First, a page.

Chinese beef market opens to Irish exports

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Ireland exports almost a €1bn in agri-food products to China each year.

In 2016, China became the world's second-largest beef importer behind the U.S., importing 800,000 metric tons worth $2.6 billion.

CEO Tara McCarthy said: "Bord Bia, and in particular, our Shanghai office, has been actively planning and preparing for today's breakthrough, and we are now well-positioned and ready to maximize this significant opportunity for Irish beef exporters".

So far three Irish beef processing factories - the Goodman-owned ABP Clones in Co Monaghan, Slaney Foods in Co Wexford, and Foyle Meats in Co Donegal - have been approved to ship frozen boneless beef after meeting the criteria following strict audits.

It is the culmination of years of talks between Ireland and China and the result of a "huge effort by Team Ireland", said the Minister.

However, farm lobby groups say it must deliver monies to farmers on the ground, as beef farmers struggle with low incomes. With Brexit looming, efforts have been made to diversify into new markets.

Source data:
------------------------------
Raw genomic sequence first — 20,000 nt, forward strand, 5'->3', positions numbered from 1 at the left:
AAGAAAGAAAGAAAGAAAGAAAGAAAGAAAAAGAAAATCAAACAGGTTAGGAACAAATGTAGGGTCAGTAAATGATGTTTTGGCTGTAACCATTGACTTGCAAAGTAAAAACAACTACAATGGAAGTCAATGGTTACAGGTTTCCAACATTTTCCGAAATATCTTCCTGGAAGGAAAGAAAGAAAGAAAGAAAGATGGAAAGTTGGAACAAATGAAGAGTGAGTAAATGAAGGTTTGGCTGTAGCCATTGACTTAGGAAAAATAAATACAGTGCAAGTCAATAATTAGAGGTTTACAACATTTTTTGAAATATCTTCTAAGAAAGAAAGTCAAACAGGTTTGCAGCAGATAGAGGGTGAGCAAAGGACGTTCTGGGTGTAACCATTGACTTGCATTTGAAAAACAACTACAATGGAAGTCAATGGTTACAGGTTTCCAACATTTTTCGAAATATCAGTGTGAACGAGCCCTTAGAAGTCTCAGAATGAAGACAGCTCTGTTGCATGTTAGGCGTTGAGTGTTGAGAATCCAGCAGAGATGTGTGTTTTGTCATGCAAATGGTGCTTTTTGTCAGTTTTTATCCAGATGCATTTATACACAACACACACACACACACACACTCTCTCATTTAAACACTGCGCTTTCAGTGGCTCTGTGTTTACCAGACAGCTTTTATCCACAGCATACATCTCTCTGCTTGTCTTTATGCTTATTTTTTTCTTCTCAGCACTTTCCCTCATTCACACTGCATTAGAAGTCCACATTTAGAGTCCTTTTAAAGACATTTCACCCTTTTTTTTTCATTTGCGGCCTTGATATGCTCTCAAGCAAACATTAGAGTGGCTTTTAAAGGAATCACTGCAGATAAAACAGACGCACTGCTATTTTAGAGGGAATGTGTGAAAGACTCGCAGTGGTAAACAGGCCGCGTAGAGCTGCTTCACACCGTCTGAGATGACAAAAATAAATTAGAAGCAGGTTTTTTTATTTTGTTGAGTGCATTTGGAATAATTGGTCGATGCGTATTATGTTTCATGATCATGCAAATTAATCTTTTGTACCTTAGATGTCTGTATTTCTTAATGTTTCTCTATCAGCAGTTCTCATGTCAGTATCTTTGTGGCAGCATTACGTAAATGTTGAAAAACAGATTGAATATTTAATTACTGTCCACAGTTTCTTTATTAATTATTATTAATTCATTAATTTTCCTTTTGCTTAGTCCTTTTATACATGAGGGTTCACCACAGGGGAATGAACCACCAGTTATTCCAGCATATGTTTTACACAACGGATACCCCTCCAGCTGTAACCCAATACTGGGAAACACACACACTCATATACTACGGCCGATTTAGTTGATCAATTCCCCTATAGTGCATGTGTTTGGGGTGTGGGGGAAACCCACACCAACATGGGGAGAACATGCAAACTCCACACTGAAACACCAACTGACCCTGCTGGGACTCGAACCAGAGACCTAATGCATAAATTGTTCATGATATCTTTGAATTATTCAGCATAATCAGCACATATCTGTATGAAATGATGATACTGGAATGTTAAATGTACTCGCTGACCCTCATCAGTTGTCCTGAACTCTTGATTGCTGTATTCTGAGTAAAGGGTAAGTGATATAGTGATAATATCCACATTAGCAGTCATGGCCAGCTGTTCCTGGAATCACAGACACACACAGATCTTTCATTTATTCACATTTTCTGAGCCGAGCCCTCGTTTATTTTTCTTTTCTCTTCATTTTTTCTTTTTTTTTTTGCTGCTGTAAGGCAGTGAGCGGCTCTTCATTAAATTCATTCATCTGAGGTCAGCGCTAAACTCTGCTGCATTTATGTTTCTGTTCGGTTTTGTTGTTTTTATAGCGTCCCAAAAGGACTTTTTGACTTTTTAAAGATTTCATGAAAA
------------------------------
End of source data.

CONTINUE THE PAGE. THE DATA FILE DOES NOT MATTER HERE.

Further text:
Now that threat has receded, Chinese consumers are keen to buy more beef and with the high cost of breeding cattle in China leading to insufficient domestic supply, the government has reconsidered its bans.

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Meanwhile, it was also revealed by RTE's George Lee that a second tranche of processors were also awaiting approval - these include: ABP Nenagh; Kepak Clonee; Kildare Chilling; Liffey Meats; and Dawn Meats, Charleville, Co. China is Ireland's third-largest market overall.

Processors and Mr Creed were reluctant to set a firm figure on the potential value of lucrative contracts to the region. A formal agreement to lift the ban was announced in 2015.

The processors also said they would continue to push for access for other products such as meat on the bone plus the valuable "fifth quarter", or offal.

Irish beef is being allowed back into China.

Irish agri-food exports to China have increased five-fold over the past eight years and were worth an estimated €974m last year, including €667m in dairy and €100m in pigmeat exports.

"We have a number of plants that are now approved - we hope to have others approved shortly - and it is up to those plants to build their market contacts out there".

He added that the more markets Ireland could access, the bigger the opportunities of delivering better margins for the primary producer.